Twitter is still profitable, but Wall Street is sad anyway

Image credit: Christopher Penler /

(Reuters) – Twitter shares fell on Wednesday after the social network said its revenue growth would slow this year and costs rise as it works to fight the spread of hate speech and allegations of election manipulation through its service.

That outlook overshadowed the second profitable quarter in the 12-year-old company’s history, which topped Wall Street estimates for revenue, profit and users.

Quarterly revenue jumped 21% from a year earlier, but Twitter said revenue growth for the remainder of 2018 will be similar to the slower rates of 2016, when annual revenue rose 14%.

Twitter said its tally of daily active users grew 10% year-over-year, lower than the 12% to 14% maintained in recent quarters, a change that “has spooked investors,” Wedbush Securities analyst Michael Pachter said.

International sales accounted for 48% of revenue, growing 53% year-over-year, compared with 2% growth in the United States. It added 5 million new foreign users in the quarter, five times as many as at home.

“We are not that far away from international becoming more than half of revenue at Twitter,” chief financial officer Ned Segal told analysts on a conference call, highlighting strength in Japan, Britain, Brazil and the Middle East.

But analysts pointed out foreign users are often less profitable for the company.

“Adding users in far reaches of the world has very little value for Twitter,” said Ross Gerber, chief executive officer of investment firm Gerber Kawasaki.

Lawmaker pressure

The social media sector is under pressure from lawmakers around the globe for inflaming political debates, allowing abusive language and failing to safeguard personal data, and tighter regulation could mean higher costs.

Facebook has come in for particular scrutiny on that front, with its founder and CEO, Mark Zuckerberg, sitting for two days of Congressional grilling this month about how its users’ data was improperly shared with a political consultancy.

Twitter said it expected to increase its workforce by 10% to 15% in 2018 to make discussions on the service more civil, increase ad sales and meet other priorities. Twitter cut its headcount 6% last year.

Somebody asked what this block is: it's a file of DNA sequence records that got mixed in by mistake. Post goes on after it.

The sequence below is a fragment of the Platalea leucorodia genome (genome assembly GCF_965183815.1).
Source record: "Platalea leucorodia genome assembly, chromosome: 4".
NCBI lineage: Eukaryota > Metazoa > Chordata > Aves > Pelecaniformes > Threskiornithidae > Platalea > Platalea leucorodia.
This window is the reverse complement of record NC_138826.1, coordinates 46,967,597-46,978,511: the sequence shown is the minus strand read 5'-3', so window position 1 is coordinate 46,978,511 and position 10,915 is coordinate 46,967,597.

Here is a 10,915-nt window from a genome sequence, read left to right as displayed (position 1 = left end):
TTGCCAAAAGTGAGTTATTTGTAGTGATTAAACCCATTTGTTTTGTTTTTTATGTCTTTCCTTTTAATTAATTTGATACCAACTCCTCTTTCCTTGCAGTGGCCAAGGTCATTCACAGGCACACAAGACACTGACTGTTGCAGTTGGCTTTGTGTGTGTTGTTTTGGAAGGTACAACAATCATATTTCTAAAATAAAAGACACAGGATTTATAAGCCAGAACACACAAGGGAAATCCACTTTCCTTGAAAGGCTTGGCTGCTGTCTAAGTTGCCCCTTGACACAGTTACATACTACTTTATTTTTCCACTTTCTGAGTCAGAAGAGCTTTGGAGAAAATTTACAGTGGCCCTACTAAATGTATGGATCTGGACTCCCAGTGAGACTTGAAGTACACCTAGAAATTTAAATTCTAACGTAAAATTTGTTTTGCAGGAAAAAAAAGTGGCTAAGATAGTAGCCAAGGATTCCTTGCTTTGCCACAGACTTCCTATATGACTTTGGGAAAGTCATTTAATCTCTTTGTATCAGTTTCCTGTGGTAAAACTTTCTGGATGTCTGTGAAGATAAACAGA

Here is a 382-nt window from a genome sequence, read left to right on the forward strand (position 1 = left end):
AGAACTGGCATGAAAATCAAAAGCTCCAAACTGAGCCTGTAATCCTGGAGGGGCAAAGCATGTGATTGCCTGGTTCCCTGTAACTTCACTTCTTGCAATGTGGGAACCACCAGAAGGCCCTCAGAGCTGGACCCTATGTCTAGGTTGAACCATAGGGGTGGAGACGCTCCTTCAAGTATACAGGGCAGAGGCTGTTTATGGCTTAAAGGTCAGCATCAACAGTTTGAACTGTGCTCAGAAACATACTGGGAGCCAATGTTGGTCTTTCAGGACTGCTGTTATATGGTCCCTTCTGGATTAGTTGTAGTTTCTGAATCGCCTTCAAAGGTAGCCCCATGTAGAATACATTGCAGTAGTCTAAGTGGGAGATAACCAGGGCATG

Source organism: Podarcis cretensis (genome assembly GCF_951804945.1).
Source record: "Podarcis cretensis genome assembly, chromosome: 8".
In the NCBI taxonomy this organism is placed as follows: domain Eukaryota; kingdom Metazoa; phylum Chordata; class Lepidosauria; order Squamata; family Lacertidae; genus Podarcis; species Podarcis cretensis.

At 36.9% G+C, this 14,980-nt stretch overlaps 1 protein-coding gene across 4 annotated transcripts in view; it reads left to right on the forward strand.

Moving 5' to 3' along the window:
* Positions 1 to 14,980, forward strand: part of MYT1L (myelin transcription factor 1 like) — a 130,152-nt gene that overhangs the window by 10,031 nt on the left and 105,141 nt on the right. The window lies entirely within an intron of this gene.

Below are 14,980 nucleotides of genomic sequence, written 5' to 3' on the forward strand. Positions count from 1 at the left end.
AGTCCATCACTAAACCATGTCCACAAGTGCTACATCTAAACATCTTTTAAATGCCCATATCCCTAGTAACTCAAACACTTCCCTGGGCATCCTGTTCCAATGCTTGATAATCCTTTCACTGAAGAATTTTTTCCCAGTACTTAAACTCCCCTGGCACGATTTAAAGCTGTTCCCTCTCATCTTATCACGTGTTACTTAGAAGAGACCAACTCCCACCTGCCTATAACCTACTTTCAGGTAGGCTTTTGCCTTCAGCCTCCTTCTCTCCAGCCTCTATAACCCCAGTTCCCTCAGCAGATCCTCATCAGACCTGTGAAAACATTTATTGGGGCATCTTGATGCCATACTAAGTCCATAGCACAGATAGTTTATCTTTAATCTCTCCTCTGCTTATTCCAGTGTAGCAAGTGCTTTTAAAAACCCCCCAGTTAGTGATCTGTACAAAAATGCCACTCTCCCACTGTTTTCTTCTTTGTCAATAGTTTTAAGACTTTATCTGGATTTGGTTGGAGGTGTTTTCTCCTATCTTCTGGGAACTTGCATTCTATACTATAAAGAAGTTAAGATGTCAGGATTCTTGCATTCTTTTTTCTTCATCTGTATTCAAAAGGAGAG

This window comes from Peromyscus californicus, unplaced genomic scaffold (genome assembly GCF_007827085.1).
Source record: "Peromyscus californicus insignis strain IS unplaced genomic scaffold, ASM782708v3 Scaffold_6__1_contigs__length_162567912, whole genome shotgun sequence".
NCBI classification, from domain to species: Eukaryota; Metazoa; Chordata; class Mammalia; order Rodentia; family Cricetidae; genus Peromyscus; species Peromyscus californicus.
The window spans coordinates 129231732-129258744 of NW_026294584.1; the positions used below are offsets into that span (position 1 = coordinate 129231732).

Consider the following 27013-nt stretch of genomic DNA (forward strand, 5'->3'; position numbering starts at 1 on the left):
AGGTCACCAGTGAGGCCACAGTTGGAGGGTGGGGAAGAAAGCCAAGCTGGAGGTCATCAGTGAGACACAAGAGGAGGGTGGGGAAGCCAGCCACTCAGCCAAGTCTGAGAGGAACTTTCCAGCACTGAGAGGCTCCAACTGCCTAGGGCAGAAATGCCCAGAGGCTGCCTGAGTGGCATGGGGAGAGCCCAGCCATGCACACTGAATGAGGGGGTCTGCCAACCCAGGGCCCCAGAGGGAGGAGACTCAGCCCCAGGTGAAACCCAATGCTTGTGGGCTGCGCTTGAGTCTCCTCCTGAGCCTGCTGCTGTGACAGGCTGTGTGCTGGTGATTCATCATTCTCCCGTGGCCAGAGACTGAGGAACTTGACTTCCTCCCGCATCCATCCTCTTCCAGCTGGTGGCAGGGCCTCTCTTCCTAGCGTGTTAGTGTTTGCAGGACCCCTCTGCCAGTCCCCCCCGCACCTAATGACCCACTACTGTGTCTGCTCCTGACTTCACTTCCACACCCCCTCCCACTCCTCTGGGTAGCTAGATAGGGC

Its shares traded down 3.5% in afternoon trading in New York at $29.40 on the New York Stock Exchange. Through Tuesday’s close, they were up 26.9% this year, compared with a 1.5% decline in the S&P 500 Index.

Twitter shares trade at 42 times expected earnings over the next 12 months, roughly double the 20.5 times ratio of Facebook, according to Thomson Reuters data

Total revenue rose to $664.9 million, beating analysts’ expectations for $607.6 million, according to Thomson Reuters I/B/E/S.

Twitter swung to a net profit of $61 million, or 8 cents per share, in the first quarter, from a loss of $61.6 million, or 9 cents per share, a year earlier. Excluding items, the company earned 16 cents per share, topping the average analyst estimate of 12 cents per share.

Twitter has tried tweaks to its core product to try to broaden its appeal. Last year it doubled the maximum length of tweets in most languages to 280 characters, and it added customizable anti-harassment tools such as the ability to mute tweets with certain words.

The company has developed live shows and broadcast live events to get people to spend more time on the service and to sell video ads to marketers. Videos accounted for more than half of ad revenue in the quarter.

(Reporting by David Ingram in San Francisco and Munsif Vengattil in Bengaluru; Editing by Peter Henderson and Scott Malone)

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